Why do people cheat? Discover the underlying reasons for cheating or openly having an affair.
"Why would my boyfriend cheat on me?"
"I'm pretty sure my wife is cheating on me. I want to know why."
"I know that my husband has been cheating on me for years. I don't get why he does this."
Why do people cheat on their partners? Why do others have affairs that their partners know about?
Here are some of the reasons for cheating that I have encountered in my many years of counseling.
Ed has been cheating on his wife for years. Ed is addicted to the thrill of conquest. It is not actually the sex he is after, but the sense of power he feels when he is able to get a woman in bed with him. Because Ed takes no responsibility for his own feelings and sense of worth, he uses women to fill him and define him. It has nothing to do with his wife — it is all about his lack of responsibility for his own neediness.
Eloise cheats on her husband because she is seeking the attention from men that she refuses to give to herself. Eloise is constantly giving herself up to her husband and then blaming him for her unhappiness. Like Ed, Eloise takes no responsibility for her own feelings and needs. She seeks validation through sex and attention outside of her marriage because she refuses to learn to love herself. Eloise's cheating has nothing to do with her husband.
Max is terrified of intimacy. While he claims to love his girlfriend, he has a deep fear of being controlled by a woman. Instead of taking responsibility for his fears and developing a loving adult aspect of himself who is capable of setting limits against engulfment, his way of avoiding this fear is to have affairs. His cheating has nothing to do with his girlfriend.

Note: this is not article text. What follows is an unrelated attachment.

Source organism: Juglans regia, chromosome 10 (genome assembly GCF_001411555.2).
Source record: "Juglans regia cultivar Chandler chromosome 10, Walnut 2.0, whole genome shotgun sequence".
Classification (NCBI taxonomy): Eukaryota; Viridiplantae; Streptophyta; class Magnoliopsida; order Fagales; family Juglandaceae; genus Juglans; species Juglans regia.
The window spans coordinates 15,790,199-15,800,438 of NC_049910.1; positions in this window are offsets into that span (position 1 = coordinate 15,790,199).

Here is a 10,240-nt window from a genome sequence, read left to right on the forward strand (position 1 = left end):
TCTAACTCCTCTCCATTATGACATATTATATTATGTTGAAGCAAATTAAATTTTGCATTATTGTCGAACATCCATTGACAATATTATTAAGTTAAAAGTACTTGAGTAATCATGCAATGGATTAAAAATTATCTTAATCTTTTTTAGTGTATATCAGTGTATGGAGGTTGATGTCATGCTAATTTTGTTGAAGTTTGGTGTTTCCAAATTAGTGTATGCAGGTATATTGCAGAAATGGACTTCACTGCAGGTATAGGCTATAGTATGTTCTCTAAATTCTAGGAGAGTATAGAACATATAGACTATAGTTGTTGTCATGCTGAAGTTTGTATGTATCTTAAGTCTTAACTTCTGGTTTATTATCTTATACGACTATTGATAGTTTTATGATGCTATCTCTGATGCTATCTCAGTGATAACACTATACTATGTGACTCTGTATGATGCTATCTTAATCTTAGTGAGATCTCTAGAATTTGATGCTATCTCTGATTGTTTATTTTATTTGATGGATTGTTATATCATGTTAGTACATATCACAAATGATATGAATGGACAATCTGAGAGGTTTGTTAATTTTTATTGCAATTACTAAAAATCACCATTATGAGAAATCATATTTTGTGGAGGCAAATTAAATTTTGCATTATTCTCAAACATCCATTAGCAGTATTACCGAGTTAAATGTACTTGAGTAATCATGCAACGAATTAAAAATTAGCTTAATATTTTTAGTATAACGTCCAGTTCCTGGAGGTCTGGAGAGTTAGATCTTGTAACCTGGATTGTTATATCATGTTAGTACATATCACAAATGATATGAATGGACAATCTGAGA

Here are some reasons for having affairs that their partners know about, which cannot be called cheating since they are being honest about it:
Gene and Gloria married after being long-time friends. They hoped that the passion would develop between them, but it never did. They care deeply about each other but they have no chemistry. While Gene is fine with this, Gloria isn't and has a second relationship that meets her needs for passion and romance. Gene knows about this and accepts it.
Roger has been with Edith for 30 years. While he loves her and doesn't want to leave her and break up their family, they have little in common and little to say to each other. Roger has another relationship with Angie — a deeply connected emotionally and sexually intimate relationship. Edith knows about this, as Roger spends half his time with Angie. While Edith doesn't like this, she has accepted it rather than end their marriage.
What I see is that there are basically two major reasons people have affairs, the first being far more prevalent than the second:
They are addicted to getting filled up and getting their sense of worth through sex or conquest. They are needy people who emotionally abandon themselves and use sex or power to fill the inner black hole that comes from their self-abandonment. These people generally have multiple affairs.
They are in a long-term marriage that they don't want to leave, but the marriage is completely unfulfilling. These people do not have multiple affairs, but have a committed relationship with another person while staying married. Their partners generally know about it. Because they are honest about it, technically this isn't considered cheating, nor are the partners necessarily emotionally unhealthy.
Most people in the first group are unwilling to do the inner work necessary to fill their own inner emptiness. Their cheating is addictive, and it is likely that they are also participating in other addictions to fill their emptiness — smoking, drinking, drugs, spending, gambling, food, work, TV and so on. Until they decide to learn how to love themselves and take responsibility for their own feelings, it is unlikely that they will stop cheating.
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This article was originally published at Inner Bonding . Reprinted with permission from the author.